The main places we’ve visited are Trial Bay, Urunga, Mylestom, and Sawtell. I’ve included short descriptions, or links where there’s more about the history of some places. And of course, there are lots of photos! I hope you enjoy a glimpse of what we’ve seen
The bay is named after the brig ‘Trial’, which was shipwrecked there in 1816.
On the day we visited, the waters were very calm unlike the night we had on anchor when we travelled from Port Stephens. You can read about that trip in my blog Port Stephens to Coffs Harbour.
We enjoyed a leisurely walk around Trial Bay Gaol, which has a very interesting history. Rather than write it here, you can visit this blog to read more about the Trail Bay Gaol and the Breakwall.
We arrived at Urunga with a recommendation to have the best fish and chips at the Anchors Wharf. I’m sure they probably would have been, except we got there too late and they were finishing for the day! So after finding another cafe for lunch, we went to the boardwalk.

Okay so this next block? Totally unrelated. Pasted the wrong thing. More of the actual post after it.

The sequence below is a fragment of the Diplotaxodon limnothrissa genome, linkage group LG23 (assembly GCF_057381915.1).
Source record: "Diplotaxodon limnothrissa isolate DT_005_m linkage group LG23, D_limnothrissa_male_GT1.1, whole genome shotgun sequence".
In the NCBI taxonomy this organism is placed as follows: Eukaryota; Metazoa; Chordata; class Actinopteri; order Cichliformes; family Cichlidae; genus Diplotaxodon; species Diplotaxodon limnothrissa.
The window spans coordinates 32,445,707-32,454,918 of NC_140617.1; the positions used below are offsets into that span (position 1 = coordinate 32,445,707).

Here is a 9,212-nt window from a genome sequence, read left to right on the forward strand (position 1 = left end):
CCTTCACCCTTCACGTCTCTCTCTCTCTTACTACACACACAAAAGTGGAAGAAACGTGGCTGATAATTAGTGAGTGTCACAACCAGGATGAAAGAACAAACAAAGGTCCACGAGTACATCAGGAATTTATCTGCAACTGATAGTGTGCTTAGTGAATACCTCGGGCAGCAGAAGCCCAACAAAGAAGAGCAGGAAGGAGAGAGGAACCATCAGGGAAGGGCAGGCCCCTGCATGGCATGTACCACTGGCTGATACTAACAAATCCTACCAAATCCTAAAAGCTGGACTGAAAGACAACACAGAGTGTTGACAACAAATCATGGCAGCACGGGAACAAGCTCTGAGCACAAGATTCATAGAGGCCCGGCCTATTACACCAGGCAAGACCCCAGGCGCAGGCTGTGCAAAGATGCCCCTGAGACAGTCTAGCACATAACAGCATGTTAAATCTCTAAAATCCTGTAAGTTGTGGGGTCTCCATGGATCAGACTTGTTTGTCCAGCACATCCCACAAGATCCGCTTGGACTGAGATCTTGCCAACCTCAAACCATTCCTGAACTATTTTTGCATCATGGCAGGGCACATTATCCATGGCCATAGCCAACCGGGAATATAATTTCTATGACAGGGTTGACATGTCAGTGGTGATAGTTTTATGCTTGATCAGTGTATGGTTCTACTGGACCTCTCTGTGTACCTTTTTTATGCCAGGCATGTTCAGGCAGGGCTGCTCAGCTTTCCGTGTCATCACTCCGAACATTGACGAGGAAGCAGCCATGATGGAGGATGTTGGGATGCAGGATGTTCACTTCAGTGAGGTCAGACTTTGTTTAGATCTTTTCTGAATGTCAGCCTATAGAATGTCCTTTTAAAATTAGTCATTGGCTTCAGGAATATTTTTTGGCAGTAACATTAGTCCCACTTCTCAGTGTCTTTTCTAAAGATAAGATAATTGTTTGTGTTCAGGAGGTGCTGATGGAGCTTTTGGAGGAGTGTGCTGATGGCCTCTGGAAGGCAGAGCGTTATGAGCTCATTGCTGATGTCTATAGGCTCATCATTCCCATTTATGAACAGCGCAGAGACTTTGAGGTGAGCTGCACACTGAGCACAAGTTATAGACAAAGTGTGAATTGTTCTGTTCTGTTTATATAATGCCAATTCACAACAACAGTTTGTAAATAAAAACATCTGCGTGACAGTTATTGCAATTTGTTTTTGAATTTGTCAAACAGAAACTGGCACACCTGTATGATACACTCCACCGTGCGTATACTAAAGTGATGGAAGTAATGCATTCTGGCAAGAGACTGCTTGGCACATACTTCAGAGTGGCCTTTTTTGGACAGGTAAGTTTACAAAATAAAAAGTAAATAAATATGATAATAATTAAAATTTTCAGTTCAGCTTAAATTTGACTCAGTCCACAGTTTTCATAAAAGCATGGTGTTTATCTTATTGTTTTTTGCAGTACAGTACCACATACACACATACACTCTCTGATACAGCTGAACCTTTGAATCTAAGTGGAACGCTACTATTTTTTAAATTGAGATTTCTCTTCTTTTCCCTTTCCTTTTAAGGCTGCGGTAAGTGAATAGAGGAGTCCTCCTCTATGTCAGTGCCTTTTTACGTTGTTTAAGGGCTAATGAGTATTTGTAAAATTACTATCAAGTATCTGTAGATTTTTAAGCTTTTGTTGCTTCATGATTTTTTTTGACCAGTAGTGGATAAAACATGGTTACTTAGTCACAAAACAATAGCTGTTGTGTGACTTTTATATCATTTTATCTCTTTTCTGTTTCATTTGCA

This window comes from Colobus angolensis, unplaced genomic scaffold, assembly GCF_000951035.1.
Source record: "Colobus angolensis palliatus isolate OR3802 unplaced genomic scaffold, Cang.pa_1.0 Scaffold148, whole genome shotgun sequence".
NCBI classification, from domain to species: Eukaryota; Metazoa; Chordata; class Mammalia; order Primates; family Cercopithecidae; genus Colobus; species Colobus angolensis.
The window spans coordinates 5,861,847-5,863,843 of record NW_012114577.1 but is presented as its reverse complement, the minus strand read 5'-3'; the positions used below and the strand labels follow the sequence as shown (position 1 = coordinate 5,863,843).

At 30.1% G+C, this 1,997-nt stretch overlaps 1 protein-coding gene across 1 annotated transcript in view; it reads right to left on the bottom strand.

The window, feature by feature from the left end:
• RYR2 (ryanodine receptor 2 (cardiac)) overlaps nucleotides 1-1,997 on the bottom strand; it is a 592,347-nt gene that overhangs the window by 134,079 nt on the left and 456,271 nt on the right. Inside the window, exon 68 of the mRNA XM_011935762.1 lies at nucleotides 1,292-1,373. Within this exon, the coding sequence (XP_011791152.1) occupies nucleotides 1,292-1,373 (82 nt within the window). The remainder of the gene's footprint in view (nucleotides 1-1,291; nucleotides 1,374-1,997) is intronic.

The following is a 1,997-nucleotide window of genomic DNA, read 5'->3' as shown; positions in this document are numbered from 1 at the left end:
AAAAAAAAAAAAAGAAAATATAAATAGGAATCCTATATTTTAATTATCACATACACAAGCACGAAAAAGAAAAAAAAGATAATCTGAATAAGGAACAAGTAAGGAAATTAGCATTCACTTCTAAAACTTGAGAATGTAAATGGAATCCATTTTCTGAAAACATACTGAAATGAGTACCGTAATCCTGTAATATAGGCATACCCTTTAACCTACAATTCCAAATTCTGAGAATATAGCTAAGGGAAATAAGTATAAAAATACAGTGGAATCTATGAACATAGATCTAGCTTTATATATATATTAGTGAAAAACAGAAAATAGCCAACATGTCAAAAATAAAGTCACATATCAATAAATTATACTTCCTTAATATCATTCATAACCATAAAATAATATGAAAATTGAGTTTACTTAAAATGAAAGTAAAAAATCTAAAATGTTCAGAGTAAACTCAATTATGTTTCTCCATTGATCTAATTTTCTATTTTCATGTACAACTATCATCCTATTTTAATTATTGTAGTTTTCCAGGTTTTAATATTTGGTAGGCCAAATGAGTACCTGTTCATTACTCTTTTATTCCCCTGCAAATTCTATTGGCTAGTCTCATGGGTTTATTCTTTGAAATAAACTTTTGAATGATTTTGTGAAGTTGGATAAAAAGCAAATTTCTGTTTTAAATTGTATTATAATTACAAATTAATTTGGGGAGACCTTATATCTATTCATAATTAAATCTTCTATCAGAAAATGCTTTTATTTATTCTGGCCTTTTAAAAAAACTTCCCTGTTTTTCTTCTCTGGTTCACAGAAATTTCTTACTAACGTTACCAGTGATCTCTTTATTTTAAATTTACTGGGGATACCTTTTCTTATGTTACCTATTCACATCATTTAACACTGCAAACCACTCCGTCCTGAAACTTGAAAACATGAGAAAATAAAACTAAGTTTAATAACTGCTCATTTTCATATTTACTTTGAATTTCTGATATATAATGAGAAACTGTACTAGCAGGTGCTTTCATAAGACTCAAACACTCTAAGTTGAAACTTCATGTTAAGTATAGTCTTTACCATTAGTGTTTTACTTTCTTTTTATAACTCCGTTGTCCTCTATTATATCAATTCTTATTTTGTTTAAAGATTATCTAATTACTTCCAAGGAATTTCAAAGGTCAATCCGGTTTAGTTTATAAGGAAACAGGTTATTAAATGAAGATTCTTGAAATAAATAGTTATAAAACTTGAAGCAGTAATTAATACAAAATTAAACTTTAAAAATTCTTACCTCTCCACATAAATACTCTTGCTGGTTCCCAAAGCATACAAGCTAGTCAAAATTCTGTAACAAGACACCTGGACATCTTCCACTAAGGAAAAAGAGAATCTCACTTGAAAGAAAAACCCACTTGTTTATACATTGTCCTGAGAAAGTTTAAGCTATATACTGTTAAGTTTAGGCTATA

The Urunga Boardwalk is very impressive and we walked the length of it to where the Bellinger River meets the sea. For more information, check out this info about the Urunga boardwalk.
Mylestom is a small town, located on the coast near the mouth of the Bellinger River. It’s very picturesque and we enjoyed lunch at the Mylestom Cafe/Post Office, which overlooks the Bellinger river.
The Bongil picnic area, on the banks of Bonville creek is great spot to kick back and relax. The grassy clearing is surrounded by tall, pencil-straight blackbutt trees. There are some good walks too, although we didn’t venture too far as it was raining when we visited.
Sawtell is only about 15 minutes south of Coffs Harbour and we heard about great cafes along the picturesque tree-lined main street. We found one we particularly liked and have visited if for breakfast a few times! They serve great corn fritters – yum.
Apparently, in 1863, a cutter carrying a load of cedar logs ran aground on what would become Sawtell Beach. A Coffs Harbour farmer named Walter Harvey assembled a team of workers to salvage the logs, and a small settlement developed near the site of the wreck. Forty years later, the land around Sawtell Beach was purchased and subdivided by Oswald Sawtell for housing and farmland and by the 1930s Sawtell became a thriving coastal village.
The original inhabitants of the land were Aborigines of the Gumbaynggirr clan. The Aboriginal name for the land where the town now stands was Bongil Bongil.